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March 09, 2006


Dave Intermittent

Started reading Robert Wilson's Masks of the Illuminati yestarday, randomly (or...perhaps not?); it'd be fun to put the relevant R.A.W. quotes up into that progression you have there. Not that I'm the first, or even the hundred and first, to make that connection, but it is fun to see the ideas pinging and ponging between Morrison and Wilson.


Masks was probably my favorite of the Illuminati books, although I liked the first couple of Historical ones too. Haven't read them in years, but they can evoke just as much nostalgia as The Invisibles, for an even earlier time.

Please forgive the oddity of burying all the analysis in my own comment thread (in what should have been the first comment--damn you, Dave!), but there’s a lot more to say about this comic and I didn’t want to interrupt the collage. As you’ve probably gathered, I found the final issue of Mister Miracle... well, to call it Morrison’s most exciting comic in nearly a decade would be a gross overstatement, but it got me rifling through a couple years’ worth of Invisibles back issues--the really good years--and that’s hard to beat. Certainly it fired up circuits that haven’t seen use since “Sensitive Criminals” or “American Death Camp.”

I also recommend that you check out this thread from the good people at Barbelith, who have already verbalized many of the things I would have said in a full-on post: the multiple realities of the Life Trap as an in-text explanation for the shifting art styles on this title, all manner of rabbinical sorting out of timelines, and confirmation that I’m not crazy for seeing the titanic, bearded Oracle as yet another working-out of Morrison’s fave anxiety of influence. (Alan Moore-acle, indeed.) Or at least I’m not the only one. For more on the Oracle, scroll down to Mario’s 23:48 post and follow that motherfucking link!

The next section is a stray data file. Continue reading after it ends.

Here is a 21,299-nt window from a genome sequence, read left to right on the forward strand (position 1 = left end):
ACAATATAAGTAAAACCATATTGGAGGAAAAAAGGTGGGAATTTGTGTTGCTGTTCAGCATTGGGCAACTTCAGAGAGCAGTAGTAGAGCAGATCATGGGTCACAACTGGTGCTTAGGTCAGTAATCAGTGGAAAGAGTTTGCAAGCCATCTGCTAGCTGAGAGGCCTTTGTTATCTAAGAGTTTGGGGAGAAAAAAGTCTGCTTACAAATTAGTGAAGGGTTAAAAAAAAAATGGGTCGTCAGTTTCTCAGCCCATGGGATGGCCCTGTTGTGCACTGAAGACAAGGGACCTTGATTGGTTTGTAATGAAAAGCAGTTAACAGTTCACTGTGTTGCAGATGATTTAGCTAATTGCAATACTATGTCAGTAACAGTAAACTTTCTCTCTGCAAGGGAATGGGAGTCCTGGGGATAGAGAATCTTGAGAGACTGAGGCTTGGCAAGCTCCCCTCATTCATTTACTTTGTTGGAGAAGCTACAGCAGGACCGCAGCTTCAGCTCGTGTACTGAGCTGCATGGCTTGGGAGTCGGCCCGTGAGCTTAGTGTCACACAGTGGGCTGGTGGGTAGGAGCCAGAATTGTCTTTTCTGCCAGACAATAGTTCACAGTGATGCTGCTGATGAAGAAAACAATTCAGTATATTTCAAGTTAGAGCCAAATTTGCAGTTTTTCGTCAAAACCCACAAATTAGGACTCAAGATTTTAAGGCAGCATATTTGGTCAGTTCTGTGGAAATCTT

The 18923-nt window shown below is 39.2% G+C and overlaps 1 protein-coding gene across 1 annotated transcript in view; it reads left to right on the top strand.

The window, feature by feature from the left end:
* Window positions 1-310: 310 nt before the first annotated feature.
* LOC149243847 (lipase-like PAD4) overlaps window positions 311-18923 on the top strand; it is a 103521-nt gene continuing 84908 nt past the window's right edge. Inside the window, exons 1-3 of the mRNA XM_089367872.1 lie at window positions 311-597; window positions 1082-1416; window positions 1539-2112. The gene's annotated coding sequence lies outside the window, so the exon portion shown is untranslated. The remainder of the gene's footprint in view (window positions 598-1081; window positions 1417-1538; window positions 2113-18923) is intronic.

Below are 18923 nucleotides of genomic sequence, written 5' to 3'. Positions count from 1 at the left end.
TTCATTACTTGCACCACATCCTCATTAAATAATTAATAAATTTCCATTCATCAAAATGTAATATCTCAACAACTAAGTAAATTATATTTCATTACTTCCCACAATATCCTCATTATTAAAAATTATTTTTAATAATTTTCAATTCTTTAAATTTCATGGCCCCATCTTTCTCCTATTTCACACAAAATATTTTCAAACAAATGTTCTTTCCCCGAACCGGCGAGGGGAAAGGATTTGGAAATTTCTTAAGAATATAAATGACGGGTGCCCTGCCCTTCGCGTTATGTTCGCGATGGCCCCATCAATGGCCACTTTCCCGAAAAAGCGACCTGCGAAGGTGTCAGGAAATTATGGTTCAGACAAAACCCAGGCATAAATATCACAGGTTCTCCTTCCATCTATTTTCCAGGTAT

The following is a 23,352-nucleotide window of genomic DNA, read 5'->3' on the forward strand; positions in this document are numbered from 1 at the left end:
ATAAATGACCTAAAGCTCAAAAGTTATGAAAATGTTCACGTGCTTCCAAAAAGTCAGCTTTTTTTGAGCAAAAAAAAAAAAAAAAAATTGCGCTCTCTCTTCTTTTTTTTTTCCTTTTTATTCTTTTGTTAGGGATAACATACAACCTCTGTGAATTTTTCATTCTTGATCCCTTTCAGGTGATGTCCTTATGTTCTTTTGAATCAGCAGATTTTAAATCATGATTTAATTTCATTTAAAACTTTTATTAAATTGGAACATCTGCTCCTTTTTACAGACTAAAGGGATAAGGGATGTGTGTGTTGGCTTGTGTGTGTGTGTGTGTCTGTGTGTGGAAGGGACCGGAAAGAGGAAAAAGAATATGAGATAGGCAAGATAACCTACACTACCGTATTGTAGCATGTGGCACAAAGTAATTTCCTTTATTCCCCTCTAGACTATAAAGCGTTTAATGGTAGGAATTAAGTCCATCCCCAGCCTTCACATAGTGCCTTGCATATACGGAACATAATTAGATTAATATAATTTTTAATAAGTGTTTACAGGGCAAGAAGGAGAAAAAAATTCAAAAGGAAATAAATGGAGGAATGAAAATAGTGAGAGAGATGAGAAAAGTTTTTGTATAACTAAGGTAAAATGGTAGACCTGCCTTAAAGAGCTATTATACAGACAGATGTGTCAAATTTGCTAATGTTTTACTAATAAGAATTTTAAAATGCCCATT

Also, a big shout-out to Peter Hensel for being the first to notice the religious allusions in this series. In the final issue Shilo is not just Christ but the Buddha, fighting to break out of a cycle of endless resurrection to attain spiritual peace—and a bodhisattva, staying behind in the cycle to help free the rest of us. Only this bodhisattva has to free the gods as well as men, Morrison’s democratic spin on this myth for the modern age. Aurakles promises to free us all, but only by destroying us and demanding our sacrifice: he is the God of our fathers, the Urizen (or, if I were inclined to make a Doom Patrol reference instead, “mad Ialdabaoth, the stern and frowning dad of this world”). But while the Oracle can help Shilo out of one level of the Life Trap (a DC continuity in which, nonsensically, a youthful avatar and apprentice of freedom becomes a jailer--I sense the hand of Chuck Dixon), he only sends him into another even more degraded one.

That reality is, of course, current DC Comics continuity in all its post-Identity Crisis glory. Morrison positions Seven Soldiers as simultaneous to the more mainstream apocalypse of Infinite Crisis, the more serious (and certainly more entertaining) cosmological dust-up happening off in the sideshow while everybody’s distracted by the shenanigans in the center ring. We haven’t seen this type of pairing since the original Crisis and a little story called “American Gothic,” by a certain stern and frowning dad…